Sunday, November 9, 2014

Multilingual Learning

Aria- Richard Rodriguez & Teaching Multilingual Children- Virginia Collier

When I first read Aria, I was sad.  I was sad for the loss of closeness that Richard felt from his family, a separation from their closeness.  As he went on to discuss how the conversations at the dinner table diminished and how "never-mind" (pg. 37) became a common saying from the children to the parents, I grew even sadder.  I was sad for the loss he felt, his culture and attention to detail of language drifting away as he assimilated to the "public language of los gringos" (pg. 34).  "We remained a loving family, but one greatly changed. No longer so close, no longer bound tight by the pleasing and troubling knowledge of our public separateness." (pg. 36).

*I do wonder if all children/parents feel this bond breaking as children grow older and become their own "public individual." (pg. 39).

As I read Collier's article I thought back to the multilingual programs in the schools I have worked in and the schools I went to.  Most programs were taught the transitional method, noted by Collier to be the one of the least affective models.  "To dismiss the home language in literacy development instantly places immigrant children at risk" (pg. 233).  "Research states that first language literacy favorably influences subsequent second language literacy. Once a child becomes literate in the home language, literacy skills swiftly transfer to second language settings" (pg. 233).  There seems to be enough concrete research out there that proves that it is just as important for ESL students to be proficient in their first language, as it is for them to be proficient in English.  We need to give students the opportunity to become proficient in their first language (speaking and writing), and we can only do this by having teachers that are proficient in the language of their student.  Often ESL students are in a classroom with a teacher who is not proficient in the students first language, and may not even speak the language at all.  We call upon parents to help us with literacy of the first language, but often parents are not proficient either.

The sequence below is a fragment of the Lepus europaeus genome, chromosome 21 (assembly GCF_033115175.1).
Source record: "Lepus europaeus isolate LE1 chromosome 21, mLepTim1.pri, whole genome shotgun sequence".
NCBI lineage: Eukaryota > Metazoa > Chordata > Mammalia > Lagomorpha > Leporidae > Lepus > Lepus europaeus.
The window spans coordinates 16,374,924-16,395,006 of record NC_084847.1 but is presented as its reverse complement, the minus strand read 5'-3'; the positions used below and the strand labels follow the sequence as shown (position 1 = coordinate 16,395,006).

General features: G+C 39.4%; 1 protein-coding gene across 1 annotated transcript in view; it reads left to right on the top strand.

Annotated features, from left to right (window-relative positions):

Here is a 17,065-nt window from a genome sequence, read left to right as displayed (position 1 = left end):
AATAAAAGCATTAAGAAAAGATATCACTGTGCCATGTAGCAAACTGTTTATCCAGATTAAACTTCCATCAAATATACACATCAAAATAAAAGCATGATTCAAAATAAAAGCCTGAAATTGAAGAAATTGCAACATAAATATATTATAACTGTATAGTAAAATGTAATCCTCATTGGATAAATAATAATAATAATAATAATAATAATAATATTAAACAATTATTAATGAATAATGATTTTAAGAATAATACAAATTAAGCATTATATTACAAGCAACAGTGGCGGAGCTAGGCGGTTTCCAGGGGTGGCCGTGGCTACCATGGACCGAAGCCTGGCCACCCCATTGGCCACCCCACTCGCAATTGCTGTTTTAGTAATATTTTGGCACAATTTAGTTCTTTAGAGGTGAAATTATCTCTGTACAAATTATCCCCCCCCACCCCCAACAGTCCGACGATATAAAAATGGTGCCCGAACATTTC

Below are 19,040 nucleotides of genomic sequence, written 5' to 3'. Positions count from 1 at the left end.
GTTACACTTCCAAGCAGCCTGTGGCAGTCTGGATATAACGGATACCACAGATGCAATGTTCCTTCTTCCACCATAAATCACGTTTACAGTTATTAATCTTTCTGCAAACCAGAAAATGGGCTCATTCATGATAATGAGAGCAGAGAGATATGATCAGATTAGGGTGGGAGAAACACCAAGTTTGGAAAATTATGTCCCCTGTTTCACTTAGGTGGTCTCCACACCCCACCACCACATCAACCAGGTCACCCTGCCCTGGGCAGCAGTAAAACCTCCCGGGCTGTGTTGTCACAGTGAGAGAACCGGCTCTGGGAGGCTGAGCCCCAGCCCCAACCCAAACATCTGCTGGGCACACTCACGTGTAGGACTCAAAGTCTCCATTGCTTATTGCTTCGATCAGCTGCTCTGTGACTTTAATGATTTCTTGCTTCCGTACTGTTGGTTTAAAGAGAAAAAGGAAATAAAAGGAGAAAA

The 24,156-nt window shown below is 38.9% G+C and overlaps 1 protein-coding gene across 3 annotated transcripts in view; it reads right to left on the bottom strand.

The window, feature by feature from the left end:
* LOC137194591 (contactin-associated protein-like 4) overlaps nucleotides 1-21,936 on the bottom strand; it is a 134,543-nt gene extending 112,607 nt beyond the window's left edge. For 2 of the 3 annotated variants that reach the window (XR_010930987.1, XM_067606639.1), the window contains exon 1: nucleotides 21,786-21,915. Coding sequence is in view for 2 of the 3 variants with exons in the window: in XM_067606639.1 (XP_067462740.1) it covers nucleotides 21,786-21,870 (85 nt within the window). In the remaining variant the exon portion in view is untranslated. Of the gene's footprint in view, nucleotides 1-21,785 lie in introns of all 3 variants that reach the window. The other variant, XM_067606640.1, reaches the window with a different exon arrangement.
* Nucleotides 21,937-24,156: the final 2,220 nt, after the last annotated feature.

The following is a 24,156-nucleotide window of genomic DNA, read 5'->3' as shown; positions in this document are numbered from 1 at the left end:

I was not an ESL student, though I struggled greatly with learning english.  I am dyslexic and I understand how hard language/literacy learning is.  I also know that a strong foundation for learning is important, I tell my math students everyday.  When students come into 8th grade math but still have little understanding of what number sense is we cannot move on.  A foundation for learning is important.  If students are being taught a second language without being literate in their first language we are trying to build a high-rise building on a foundation of straw.


  1. Jenny, I really like that you point out the correlation between language and math: "when students come into 8th grade math but still have little understanding of what number sense is, we cannot move on." Just the same, if a bilingual student doesn't have the prior knowledge of a word, phrase, or concept in their native language, it is nearly impossible for them to come to a complete understanding. As adults, my parents still ask me to translate certain things for them into Croatian so that they have a better understanding of what someone may be talking about in English.